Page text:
Google, YouTube and Facebook have sent cease and desist letters to Clearview AI, a facial recognition app which scrapes pictures from the internet, including social media platforms, CNet reported. Venmo has also sent a cease and desist letter to the company, according to CBS. YouTube has demanded the company to stop scraping YouTube videos to gather facial data, and delete any such data it has already collected, according to The Verge. We have reached out to Google and Facebook for more information.

YouTube reportedly said that it forbids collecting data that can be used to identify a person, and Clearview AI has claimed to do just that. Facebook reportedly said that it has serious concerns with Clearview’s practices and has requested more information from it, as part of an ongoing review. It has also demanded that Clearview stops scraping photos from its platform since that is violative of its policy.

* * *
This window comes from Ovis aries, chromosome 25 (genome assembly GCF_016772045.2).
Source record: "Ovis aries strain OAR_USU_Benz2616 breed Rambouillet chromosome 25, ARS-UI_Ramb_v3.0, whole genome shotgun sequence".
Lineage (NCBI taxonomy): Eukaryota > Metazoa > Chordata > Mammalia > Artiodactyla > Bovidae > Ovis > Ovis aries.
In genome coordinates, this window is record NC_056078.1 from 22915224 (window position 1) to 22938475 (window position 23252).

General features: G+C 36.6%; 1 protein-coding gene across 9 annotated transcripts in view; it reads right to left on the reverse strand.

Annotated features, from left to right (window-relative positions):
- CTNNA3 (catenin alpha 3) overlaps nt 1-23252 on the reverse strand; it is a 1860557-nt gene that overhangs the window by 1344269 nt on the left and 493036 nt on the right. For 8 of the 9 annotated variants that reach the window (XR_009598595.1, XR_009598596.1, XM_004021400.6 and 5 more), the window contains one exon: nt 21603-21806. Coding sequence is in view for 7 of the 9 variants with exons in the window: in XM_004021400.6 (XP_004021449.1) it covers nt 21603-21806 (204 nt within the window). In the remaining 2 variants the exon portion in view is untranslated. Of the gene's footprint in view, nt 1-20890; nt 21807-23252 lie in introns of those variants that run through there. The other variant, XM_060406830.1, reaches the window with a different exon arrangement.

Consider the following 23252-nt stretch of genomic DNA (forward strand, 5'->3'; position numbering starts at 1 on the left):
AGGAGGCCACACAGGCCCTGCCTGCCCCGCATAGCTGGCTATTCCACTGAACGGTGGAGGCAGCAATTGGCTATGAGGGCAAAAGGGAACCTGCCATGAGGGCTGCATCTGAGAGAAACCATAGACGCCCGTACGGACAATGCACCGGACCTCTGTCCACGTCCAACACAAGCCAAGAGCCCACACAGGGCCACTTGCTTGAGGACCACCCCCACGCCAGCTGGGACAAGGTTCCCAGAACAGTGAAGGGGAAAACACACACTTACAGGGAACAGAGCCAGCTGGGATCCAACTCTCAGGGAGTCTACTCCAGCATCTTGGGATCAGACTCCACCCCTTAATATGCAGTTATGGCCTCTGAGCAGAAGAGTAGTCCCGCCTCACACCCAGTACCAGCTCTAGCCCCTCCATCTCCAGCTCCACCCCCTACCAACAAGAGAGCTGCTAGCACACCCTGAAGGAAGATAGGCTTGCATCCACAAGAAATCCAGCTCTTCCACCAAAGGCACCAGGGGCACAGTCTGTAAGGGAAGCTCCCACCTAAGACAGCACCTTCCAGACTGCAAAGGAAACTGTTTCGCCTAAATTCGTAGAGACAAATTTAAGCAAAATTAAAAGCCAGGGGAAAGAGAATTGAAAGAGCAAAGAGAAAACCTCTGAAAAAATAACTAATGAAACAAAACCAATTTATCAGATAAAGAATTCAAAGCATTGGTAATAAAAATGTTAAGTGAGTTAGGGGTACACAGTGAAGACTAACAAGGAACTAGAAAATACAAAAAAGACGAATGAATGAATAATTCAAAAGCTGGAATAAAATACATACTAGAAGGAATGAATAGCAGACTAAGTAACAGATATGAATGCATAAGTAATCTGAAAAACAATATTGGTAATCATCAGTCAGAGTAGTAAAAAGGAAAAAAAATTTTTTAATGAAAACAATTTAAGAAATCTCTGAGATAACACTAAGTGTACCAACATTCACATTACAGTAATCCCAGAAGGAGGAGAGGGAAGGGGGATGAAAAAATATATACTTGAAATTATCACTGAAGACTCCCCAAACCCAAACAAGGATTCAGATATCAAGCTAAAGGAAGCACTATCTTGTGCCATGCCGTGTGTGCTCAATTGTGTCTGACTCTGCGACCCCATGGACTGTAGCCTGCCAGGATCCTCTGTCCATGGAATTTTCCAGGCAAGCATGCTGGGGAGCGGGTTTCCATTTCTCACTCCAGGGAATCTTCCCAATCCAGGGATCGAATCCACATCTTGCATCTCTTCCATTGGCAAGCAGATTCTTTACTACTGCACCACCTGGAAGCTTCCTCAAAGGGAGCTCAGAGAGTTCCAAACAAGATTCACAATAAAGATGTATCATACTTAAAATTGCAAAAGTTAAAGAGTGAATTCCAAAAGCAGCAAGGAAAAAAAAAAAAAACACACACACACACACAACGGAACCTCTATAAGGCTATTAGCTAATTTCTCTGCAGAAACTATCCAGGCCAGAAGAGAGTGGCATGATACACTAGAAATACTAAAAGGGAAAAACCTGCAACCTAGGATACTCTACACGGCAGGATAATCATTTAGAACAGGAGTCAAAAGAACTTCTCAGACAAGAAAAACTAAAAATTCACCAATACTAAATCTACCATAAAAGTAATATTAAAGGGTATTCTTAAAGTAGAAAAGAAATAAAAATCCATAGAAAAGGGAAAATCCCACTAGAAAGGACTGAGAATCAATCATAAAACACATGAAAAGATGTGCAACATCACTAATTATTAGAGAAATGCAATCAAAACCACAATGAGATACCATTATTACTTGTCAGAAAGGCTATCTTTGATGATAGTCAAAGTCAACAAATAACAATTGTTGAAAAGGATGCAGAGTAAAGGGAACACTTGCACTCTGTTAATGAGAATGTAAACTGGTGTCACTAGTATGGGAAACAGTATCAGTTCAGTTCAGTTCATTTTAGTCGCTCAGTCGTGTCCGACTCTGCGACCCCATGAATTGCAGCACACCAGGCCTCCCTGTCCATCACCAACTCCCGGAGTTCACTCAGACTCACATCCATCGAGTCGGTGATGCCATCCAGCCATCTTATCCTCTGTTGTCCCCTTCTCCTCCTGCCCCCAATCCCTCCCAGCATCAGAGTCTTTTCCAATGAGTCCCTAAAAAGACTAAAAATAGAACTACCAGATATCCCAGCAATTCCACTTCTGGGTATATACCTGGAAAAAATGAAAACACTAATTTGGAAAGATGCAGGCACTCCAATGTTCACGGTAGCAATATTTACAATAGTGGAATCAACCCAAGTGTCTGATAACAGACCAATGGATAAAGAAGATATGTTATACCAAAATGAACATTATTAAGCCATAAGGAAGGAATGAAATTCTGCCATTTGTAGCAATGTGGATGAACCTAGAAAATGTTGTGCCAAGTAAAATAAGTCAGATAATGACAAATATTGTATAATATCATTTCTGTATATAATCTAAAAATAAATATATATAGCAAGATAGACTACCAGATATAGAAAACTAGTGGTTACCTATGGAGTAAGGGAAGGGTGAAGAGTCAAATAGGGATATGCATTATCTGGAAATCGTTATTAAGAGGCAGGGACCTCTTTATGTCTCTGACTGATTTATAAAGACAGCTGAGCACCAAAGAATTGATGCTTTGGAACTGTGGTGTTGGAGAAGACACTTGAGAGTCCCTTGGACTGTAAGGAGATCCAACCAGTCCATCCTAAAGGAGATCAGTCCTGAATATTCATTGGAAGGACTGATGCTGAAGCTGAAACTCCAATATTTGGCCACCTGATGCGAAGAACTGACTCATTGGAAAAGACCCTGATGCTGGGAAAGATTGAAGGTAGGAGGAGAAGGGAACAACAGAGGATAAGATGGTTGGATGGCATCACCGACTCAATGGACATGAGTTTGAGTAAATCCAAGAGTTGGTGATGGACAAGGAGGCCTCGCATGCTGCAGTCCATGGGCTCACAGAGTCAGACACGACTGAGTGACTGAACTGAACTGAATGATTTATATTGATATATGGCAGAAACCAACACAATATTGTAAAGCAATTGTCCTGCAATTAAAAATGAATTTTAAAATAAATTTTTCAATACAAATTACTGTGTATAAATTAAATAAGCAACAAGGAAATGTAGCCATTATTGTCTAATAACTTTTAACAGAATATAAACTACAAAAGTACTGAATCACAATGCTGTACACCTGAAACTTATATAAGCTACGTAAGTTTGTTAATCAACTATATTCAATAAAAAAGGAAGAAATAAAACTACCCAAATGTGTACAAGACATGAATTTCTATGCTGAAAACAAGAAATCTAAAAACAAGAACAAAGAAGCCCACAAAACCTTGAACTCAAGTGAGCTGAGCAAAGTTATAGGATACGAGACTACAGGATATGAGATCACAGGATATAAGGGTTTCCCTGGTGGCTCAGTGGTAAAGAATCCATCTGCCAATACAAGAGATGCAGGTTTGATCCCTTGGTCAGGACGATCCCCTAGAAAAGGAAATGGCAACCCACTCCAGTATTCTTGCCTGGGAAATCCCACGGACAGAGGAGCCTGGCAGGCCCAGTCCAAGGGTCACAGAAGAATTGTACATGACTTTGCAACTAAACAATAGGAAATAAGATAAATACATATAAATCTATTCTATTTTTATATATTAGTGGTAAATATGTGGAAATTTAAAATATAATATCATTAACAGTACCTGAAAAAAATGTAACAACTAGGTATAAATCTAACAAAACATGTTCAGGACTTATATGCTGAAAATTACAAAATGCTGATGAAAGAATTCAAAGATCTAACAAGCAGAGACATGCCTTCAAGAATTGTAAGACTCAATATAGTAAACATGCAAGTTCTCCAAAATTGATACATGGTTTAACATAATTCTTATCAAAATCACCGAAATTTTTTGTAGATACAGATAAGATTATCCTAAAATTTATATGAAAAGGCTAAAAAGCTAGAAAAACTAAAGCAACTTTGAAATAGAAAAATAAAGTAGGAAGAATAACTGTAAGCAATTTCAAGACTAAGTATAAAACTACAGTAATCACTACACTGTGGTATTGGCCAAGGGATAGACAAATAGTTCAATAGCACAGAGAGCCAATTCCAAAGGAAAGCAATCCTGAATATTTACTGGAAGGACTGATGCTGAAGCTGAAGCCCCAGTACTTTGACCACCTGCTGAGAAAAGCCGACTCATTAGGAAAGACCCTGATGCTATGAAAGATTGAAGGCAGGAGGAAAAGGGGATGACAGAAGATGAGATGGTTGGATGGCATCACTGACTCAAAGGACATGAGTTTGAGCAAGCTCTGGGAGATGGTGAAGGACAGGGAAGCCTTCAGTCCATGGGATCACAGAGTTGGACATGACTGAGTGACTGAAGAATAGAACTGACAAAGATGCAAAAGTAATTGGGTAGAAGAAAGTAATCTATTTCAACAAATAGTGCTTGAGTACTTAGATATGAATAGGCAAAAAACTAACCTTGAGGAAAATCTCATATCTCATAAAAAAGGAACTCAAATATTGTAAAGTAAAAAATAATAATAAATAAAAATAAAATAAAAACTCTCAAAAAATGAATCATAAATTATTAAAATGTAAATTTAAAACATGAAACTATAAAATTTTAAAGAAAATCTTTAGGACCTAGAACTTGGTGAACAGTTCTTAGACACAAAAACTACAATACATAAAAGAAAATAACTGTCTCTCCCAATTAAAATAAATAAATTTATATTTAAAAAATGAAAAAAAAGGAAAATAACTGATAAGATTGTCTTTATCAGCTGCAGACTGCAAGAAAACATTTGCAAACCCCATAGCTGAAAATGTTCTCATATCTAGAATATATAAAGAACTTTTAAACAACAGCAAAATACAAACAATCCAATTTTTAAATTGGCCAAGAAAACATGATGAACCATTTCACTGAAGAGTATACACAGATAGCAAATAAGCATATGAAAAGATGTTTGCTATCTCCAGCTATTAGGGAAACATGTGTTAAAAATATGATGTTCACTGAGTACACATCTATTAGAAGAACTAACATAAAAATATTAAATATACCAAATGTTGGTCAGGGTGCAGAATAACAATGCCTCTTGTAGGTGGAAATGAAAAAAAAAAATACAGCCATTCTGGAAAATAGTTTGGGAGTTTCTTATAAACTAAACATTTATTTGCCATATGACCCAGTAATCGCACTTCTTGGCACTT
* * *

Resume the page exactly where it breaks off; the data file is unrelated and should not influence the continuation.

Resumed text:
Earlier this year, Twitter had also sent a cease and desist letter to Clearview, asking it to stop scraping content from the platform, and delete existing photos it had stored, The New York Times had reported. The service was built by collecting images from across the web, taking them from Facebook, Instagram, Twitter, news sites, and more, according to another NYT report. Following that, a class-action lawsuit was also filed against Clearview, accusing it of violating Illinois’s privacy laws.

In a blog post on January 27, Clearview  AI had said that its search engine is available only for law enforcement agencies and “select security professionals”. Besides, it claimed that its app has inbuilt safeguards that officials use it only for intended purposes — to help identify the perpetrators and victims of crimes. More than 600 law enforcement agencies in the U.S. reportedly use the service.

In an interview with CBS, Clearview AI’s CEO, Hoan Ton-That called his company a “search engine for faces”, and argued that Google can also pull information from different websites, and if resources are public and are available on Google, they can also be present on Clearview’s app. He further argued that it is Clearview AI’s First Amendment right to access public data.